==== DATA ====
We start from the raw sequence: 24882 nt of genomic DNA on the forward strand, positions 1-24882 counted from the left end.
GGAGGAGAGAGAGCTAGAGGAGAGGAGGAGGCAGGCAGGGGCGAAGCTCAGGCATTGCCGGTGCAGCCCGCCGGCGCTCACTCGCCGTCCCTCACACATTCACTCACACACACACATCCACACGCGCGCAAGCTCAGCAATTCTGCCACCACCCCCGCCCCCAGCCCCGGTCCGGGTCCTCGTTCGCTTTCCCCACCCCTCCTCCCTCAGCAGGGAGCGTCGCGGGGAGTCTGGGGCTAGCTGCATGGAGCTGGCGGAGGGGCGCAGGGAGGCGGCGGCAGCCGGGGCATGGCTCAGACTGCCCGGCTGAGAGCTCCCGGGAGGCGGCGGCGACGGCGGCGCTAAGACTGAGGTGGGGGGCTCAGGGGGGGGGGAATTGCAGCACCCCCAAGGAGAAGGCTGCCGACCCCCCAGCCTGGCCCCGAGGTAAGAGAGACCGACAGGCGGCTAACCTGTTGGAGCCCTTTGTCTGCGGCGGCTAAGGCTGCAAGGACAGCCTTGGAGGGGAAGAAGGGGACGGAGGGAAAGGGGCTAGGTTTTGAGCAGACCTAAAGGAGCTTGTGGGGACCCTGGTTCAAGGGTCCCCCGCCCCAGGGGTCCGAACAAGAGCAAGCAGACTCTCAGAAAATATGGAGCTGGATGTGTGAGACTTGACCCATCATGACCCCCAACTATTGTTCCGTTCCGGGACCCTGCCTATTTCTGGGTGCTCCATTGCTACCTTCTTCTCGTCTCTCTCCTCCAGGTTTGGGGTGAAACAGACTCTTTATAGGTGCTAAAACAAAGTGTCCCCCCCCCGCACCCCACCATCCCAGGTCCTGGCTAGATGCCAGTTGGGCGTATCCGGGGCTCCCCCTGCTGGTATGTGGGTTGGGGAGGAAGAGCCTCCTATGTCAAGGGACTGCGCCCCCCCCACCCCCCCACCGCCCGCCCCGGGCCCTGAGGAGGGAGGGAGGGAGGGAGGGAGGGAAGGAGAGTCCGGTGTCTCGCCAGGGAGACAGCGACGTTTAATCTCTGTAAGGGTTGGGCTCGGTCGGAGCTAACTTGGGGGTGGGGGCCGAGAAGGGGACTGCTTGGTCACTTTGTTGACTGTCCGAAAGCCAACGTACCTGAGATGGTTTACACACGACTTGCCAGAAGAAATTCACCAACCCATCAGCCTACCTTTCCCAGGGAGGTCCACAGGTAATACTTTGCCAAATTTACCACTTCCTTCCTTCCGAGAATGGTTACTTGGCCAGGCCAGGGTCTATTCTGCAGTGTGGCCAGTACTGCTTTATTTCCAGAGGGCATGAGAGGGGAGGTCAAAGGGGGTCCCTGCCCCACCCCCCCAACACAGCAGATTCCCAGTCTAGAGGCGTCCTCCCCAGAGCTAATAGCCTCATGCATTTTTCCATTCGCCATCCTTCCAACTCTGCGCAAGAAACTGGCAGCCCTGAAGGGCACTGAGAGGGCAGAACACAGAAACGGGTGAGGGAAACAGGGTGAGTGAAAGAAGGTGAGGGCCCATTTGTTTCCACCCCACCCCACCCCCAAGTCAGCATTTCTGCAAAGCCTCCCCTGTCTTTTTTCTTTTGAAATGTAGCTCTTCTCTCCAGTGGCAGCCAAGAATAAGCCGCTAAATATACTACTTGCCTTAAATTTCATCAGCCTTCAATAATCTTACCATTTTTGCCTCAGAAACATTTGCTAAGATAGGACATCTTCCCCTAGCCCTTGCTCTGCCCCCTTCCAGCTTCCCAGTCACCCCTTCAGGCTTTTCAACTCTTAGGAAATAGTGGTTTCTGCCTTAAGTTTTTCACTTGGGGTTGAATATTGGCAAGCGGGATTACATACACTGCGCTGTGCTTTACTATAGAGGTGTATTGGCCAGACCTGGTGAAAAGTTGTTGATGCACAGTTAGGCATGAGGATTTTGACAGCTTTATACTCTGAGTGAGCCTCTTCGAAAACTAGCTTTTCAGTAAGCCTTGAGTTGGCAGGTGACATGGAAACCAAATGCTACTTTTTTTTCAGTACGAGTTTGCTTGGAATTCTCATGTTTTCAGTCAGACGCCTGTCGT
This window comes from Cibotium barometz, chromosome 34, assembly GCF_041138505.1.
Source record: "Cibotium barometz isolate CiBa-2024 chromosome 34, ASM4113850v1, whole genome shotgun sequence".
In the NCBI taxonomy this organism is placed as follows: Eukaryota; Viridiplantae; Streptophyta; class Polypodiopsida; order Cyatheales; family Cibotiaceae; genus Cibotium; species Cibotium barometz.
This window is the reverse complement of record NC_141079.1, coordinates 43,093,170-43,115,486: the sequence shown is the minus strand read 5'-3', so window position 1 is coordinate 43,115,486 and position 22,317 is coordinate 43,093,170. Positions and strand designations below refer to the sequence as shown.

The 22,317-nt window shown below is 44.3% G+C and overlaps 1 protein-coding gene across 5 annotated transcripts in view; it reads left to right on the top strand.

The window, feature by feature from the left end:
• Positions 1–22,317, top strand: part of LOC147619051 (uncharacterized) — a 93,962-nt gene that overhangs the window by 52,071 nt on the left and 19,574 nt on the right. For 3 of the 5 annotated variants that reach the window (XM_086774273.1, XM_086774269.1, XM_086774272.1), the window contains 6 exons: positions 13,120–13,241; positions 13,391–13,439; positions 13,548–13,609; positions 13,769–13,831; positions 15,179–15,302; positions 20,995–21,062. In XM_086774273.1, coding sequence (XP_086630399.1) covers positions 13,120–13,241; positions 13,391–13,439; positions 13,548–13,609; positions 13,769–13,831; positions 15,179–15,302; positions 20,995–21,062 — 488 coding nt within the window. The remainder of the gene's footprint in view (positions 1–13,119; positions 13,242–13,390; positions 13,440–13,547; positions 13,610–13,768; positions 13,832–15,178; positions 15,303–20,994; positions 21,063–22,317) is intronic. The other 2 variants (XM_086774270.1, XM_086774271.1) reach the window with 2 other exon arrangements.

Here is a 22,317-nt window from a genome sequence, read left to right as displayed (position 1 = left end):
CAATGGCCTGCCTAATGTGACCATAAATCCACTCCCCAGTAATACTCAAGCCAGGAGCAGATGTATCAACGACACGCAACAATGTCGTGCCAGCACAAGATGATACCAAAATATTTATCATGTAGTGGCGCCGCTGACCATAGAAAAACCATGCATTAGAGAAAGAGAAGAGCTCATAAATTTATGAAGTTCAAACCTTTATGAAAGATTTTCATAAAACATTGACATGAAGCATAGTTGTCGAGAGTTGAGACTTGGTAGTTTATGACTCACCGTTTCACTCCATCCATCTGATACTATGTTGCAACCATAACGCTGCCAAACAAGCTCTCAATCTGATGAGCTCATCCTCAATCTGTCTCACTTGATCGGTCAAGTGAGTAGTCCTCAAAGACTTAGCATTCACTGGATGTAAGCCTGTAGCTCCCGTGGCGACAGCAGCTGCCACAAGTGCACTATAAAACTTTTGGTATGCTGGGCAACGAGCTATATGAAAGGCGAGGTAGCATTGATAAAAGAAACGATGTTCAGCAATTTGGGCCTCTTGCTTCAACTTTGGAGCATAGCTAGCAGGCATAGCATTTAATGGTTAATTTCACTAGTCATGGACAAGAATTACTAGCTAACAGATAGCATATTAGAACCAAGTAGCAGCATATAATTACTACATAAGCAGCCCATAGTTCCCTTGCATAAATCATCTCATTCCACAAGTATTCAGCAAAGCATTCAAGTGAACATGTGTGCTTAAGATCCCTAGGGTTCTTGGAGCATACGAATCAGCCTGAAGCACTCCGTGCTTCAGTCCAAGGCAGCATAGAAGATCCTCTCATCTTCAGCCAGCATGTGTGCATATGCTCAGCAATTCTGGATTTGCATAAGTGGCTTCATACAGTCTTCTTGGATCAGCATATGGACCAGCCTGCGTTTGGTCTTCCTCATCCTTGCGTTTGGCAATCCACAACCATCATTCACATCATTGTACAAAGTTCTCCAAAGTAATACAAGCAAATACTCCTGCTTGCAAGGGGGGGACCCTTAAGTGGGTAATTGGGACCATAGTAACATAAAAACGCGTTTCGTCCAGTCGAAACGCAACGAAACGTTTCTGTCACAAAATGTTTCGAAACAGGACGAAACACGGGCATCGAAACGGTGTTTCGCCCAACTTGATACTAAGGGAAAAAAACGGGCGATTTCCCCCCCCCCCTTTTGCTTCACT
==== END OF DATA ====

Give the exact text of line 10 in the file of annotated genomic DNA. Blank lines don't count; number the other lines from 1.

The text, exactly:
Here is a 22,317-nt window from a genome sequence, read left to right as displayed (position 1 = left end):